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University of Kentucky School of Law
Lollar, Cortney E.

Evidence Lollar Spring 2017
Introduction and Trial Procedure
The Philosophy and History of American Evidence Law
Three essential functions that must be performed in order to resolve a dispute in a non-arbitrary manner:
Pleading function
Defining the issues between the parties
Discovery function
Gathering information on the issues
Evidentiary function
Deciding which information to consider in resolving the issues
US has the most complex evidentiary code and procedures in the world
The Adversary System
Two common judicial dispute resolution systems:
The parties are active in gathering evidence and presenting their dispute to a neutral, umpire-like judge
The judge plays a passive role – merely rules on discovery disputes between the parties
Fact gathering and criminal prosecutions are initiated and controlled by the judiciary
The parties are limited to making arguments about the facts so gathered and the law being implemented
Opinions about adversarial system
Allowing parties to presented their doctored version of the evidence puts the truth at too low of a priority
Gives arbitrator one job
Stops the problem of a judge from pre-judging the evidence because each advocate has the ability to offer up their explanation of the evidence
Arbitrator can come to the hearing “uncommitted”
The Use of Lay Jurors
Arises from the commitment to including the voice of the community in the process of legal decision making
Juries are used much more frequently in the US than anywhere else in the world
Effect on rules of evidence
Many of the rules that operate to exclude logically relevant evidence appear to reflect doubts about the jurors’ capabilities
There is debate over whether or not we should have different rules of evidence for bench and jury trials
Evidentiary Rules Based on External Social Policies
Exclusion of evidence
American legal system frequently excludes relevant reliable evidence on theory that exclusion serves a social policy separate from the truth-finding function of the trial
i.e. – privilege against self-incrimination and Fourth Amendment exclusionary rule
Also used for relationships like husband/wife and client/attorney
Other Reasons for Evidentiary Rules
Considerations of fairness
To victims, witnesses, or other participants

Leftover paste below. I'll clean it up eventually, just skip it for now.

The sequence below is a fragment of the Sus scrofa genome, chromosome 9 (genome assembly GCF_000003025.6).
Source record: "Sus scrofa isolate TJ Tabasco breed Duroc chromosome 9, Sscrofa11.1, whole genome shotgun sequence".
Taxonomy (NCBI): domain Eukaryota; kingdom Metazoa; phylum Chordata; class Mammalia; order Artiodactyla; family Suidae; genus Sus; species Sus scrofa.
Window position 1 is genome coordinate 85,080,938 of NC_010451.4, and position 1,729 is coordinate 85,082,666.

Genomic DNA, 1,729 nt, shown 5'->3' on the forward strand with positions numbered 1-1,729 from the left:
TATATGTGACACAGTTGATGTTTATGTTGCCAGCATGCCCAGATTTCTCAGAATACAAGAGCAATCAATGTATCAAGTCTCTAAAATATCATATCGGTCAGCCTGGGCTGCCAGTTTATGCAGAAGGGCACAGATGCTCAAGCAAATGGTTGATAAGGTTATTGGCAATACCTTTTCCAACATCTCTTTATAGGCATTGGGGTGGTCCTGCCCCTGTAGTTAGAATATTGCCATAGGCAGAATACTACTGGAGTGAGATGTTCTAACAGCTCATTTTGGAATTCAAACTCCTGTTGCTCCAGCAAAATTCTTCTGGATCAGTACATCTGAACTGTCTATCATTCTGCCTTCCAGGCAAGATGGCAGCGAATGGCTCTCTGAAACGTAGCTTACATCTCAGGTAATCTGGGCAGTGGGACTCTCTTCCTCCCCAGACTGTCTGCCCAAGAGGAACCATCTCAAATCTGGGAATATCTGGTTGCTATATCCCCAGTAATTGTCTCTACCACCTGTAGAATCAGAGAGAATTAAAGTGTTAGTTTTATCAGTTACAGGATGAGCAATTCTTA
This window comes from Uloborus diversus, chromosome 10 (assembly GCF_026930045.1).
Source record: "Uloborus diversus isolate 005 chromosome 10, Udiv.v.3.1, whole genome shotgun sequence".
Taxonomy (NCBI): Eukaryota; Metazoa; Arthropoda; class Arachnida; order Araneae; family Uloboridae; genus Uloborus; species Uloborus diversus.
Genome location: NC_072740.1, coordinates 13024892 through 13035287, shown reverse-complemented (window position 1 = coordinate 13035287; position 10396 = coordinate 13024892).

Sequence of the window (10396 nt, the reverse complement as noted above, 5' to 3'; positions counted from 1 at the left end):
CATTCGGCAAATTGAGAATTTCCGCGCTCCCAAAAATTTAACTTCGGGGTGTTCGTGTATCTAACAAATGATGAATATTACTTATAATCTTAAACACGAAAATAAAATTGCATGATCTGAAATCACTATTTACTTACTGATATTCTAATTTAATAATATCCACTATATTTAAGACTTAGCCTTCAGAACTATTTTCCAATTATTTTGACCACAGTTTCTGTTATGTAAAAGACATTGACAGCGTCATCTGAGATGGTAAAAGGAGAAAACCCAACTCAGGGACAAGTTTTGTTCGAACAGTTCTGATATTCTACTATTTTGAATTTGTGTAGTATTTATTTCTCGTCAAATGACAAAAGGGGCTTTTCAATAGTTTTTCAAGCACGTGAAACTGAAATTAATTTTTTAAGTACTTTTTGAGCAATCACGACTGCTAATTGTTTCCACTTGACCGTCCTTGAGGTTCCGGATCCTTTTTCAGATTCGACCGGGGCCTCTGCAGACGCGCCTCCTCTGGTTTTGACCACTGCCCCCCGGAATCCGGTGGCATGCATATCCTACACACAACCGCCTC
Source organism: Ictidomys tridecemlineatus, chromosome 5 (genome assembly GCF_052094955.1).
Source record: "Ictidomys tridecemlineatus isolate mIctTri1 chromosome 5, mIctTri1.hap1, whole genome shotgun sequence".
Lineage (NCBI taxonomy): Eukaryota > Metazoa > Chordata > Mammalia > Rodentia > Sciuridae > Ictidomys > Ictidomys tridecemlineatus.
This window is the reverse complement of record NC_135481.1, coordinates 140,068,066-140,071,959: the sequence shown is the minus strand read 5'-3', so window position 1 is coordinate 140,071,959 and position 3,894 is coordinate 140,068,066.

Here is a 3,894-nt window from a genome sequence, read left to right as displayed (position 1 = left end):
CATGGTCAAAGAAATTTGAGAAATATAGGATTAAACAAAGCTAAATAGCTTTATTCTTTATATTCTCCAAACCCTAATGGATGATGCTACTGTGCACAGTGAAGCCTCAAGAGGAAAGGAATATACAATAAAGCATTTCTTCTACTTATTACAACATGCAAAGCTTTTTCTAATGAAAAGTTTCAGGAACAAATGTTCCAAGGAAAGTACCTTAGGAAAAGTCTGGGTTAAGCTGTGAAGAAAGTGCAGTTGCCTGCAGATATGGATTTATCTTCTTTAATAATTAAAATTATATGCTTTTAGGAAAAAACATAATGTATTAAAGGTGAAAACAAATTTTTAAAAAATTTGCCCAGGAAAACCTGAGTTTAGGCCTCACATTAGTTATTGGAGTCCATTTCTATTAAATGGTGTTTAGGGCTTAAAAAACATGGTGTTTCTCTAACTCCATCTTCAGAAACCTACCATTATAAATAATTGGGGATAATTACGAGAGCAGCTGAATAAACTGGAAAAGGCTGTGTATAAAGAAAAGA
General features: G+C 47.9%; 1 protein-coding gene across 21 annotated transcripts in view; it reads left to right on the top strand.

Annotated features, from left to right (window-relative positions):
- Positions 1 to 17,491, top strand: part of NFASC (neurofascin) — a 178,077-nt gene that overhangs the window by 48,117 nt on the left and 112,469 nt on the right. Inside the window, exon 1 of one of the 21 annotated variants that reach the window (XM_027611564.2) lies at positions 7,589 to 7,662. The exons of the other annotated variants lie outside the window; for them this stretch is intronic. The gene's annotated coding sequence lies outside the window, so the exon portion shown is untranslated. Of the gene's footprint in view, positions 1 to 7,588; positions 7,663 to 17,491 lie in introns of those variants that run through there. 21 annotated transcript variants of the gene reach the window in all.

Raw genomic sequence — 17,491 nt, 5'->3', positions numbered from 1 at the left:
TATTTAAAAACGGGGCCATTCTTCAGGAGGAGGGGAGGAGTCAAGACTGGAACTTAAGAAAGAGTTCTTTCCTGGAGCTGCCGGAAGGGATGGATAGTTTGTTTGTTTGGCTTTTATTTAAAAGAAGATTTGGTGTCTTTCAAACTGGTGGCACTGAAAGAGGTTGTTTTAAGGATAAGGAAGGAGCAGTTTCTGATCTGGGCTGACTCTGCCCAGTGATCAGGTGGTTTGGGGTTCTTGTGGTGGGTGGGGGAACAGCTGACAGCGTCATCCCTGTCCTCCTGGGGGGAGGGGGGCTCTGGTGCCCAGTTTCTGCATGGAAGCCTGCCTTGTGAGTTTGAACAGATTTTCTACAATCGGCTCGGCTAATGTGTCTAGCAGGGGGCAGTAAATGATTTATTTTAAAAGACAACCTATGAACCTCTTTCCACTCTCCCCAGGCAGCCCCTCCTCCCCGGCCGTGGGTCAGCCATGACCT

Minimizing expense and delay
The History of American Evidence Law
American law has common law origins, but now mostly rests on statutes
Laws of evidence have undergone a similar “statutization” process
Before Federal Rules
Earliest codification was in Field Code of Civil Procedure
Adopted by a few states by the end of the 1800s
Wigmore treatise (1904)
Professor synthesized all American case law on rules of evidence into a large treatise which was used extensively
The Federal Rules of Evidence
Historical background
In 1961, Chief Justice Warren, began the process of determining if a federal standard of rules for evidence would be possible
After several amendments and delays, the Rules were signed into law in 1975
Amendments to the Rules
SCOTUS has power to amend rules, but amendments must be approved by Congress
State Rules
Many states have adopted rules of evidence which mimic the language of the Federal Rules
Conceptual Framework
Two key analytical questions:
Is this individual item of evidence admissible?
Are all the party’s items of evidence sufficient to prove the fact in issue?
Admissibility is a threshold question
To qualify, item must clear several hurdles
Threshold Qualifications:
Competent witness
Though common law disqualified several types of people, nearly every person under the Rules is considered competent
Logical relevance
Testimony must have probative value in two senses:
Item must have some logical connection with the facts in dispute in the case
Proponent of the evidence must make a threshold showing that the evidence is what it is claimed to be